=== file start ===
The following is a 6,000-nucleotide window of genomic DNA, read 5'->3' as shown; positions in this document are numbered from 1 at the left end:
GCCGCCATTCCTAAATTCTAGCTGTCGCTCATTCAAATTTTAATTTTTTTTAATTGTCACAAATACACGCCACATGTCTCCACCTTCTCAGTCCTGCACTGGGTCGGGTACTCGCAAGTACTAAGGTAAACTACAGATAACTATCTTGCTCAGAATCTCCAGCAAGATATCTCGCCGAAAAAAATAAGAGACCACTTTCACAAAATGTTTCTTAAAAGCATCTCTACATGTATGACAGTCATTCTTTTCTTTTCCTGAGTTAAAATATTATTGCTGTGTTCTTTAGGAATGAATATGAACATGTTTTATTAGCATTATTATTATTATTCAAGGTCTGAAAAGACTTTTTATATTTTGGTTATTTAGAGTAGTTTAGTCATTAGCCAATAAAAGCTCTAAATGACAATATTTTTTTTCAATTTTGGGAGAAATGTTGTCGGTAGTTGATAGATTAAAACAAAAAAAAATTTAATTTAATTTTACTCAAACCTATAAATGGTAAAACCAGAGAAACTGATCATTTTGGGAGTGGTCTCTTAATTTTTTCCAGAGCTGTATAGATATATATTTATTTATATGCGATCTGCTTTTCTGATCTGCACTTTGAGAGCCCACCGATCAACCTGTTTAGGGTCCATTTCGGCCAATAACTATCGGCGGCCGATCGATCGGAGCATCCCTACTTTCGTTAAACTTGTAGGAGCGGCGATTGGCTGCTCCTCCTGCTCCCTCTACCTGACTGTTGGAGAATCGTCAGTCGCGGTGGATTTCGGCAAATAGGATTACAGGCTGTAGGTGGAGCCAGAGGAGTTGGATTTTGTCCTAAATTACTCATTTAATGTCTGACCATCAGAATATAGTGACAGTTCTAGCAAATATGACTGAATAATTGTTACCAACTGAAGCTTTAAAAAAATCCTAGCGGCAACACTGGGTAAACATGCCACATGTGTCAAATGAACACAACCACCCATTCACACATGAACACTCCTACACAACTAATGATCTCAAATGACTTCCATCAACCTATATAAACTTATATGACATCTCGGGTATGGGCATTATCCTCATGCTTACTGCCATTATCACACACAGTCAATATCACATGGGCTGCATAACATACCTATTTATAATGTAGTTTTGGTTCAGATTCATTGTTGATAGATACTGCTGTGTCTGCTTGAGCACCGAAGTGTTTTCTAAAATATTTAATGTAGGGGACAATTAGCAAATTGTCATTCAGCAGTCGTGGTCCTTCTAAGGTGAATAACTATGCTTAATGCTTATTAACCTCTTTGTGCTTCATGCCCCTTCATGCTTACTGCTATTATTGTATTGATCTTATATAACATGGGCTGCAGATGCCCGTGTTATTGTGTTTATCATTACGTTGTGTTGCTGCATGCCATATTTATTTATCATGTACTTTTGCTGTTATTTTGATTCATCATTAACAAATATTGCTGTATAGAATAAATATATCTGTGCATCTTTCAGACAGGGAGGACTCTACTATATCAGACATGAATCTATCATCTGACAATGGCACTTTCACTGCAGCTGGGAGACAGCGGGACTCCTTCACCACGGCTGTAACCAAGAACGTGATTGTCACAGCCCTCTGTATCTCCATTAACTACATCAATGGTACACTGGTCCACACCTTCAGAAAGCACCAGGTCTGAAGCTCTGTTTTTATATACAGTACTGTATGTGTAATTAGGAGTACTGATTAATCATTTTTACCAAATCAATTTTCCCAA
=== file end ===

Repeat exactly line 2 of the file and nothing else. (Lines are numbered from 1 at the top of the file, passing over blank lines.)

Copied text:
GCCGCCATTCCTAAATTCTAGCTGTCGCTCATTCAAATTTTAATTTTTTTTAATTGTCACAAATACACGCCACATGTCTCCACCTTCTCAGTCCTGCACTGGGTCGGGTACTCGCAAGTACTAAGGTAAACTACAGATAACTATCTTGCTCAGAATCTCCAGCAAGATATCTCGCCGAAAAAAATAAGAGACCACTTTCACAAAATGTTTCTTAAAAGCATCTCTACATGTATGACAGTCATTCTTTTCTTTTCCTGAGTTAAAATATTATTGCTGTGTTCTTTAGGAATGAATATGAACATGTTTTATTAGCATTATTATTATTATTCAAGGTCTGAAAAGACTTTTTATATTTTGGTTATTTAGAGTAGTTTAGTCATTAGCCAATAAAAGCTCTAAATGACAATATTTTTTTTCAATTTTGGGAGAAATGTTGTCGGTAGTTGATAGATTAAAACAAAAAAAAATTTAATTTAATTTTACTCAAACCTATAAATGGTAAAACCAGAGAAACTGATCATTTTGGGAGTGGTCTCTTAATTTTTTCCAGAGCTGTATAGATATATATTTATTTATATGCGATCTGCTTTTCTGATCTGCACTTTGAGAGCCCACCGATCAACCTGTTTAGGGTCCATTTCGGCCAATAACTATCGGCGGCCGATCGATCGGAGCATCCCTACTTTCGTTAAACTTGTAGGAGCGGCGATTGGCTGCTCCTCCTGCTCCCTCTACCTGACTGTTGGAGAATCGTCAGTCGCGGTGGATTTCGGCAAATAGGATTACAGGCTGTAGGTGGAGCCAGAGGAGTTGGATTTTGTCCTAAATTACTCATTTAATGTCTGACCATCAGAATATAGTGACAGTTCTAGCAAATATGACTGAATAATTGTTACCAACTGAAGCTTTAAAAAAATCCTAGCGGCAACACTGGGTAAACATGCCACATGTGTCAAATGAACACAACCACCCATTCACACATGAACACTCCTACACAACTAATGATCTCAAATGACTTCCATCAACCTATATAAACTTATATGACATCTCGGGTATGGGCATTATCCTCATGCTTACTGCCATTATCACACACAGTCAATATCACATGGGCTGCATAACATACCTATTTATAATGTAGTTTTGGTTCAGATTCATTGTTGATAGATACTGCTGTGTCTGCTTGAGCACCGAAGTGTTTTCTAAAATATTTAATGTAGGGGACAATTAGCAAATTGTCATTCAGCAGTCGTGGTCCTTCTAAGGTGAATAACTATGCTTAATGCTTATTAACCTCTTTGTGCTTCATGCCCCTTCATGCTTACTGCTATTATTGTATTGATCTTATATAACATGGGCTGCAGATGCCCGTGTTATTGTGTTTATCATTACGTTGTGTTGCTGCATGCCATATTTATTTATCATGTACTTTTGCTGTTATTTTGATTCATCATTAACAAATATTGCTGTATAGAATAAATATATCTGTGCATCTTTCAGACAGGGAGGACTCTACTATATCAGACATGAATCTATCATCTGACAATGGCACTTTCACTGCAGCTGGGAGACAGCGGGACTCCTTCACCACGGCTGTAACCAAGAACGTGATTGTCACAGCCCTCTGTATCTCCATTAACTACATCAATGGTACACTGGTCCACACCTTCAGAAAGCACCAGGTCTGAAGCTCTGTTTTTATATACAGTACTGTATGTGTAATTAGGAGTACTGATTAATCATTTTTACCAAATCAATTTTCCCAA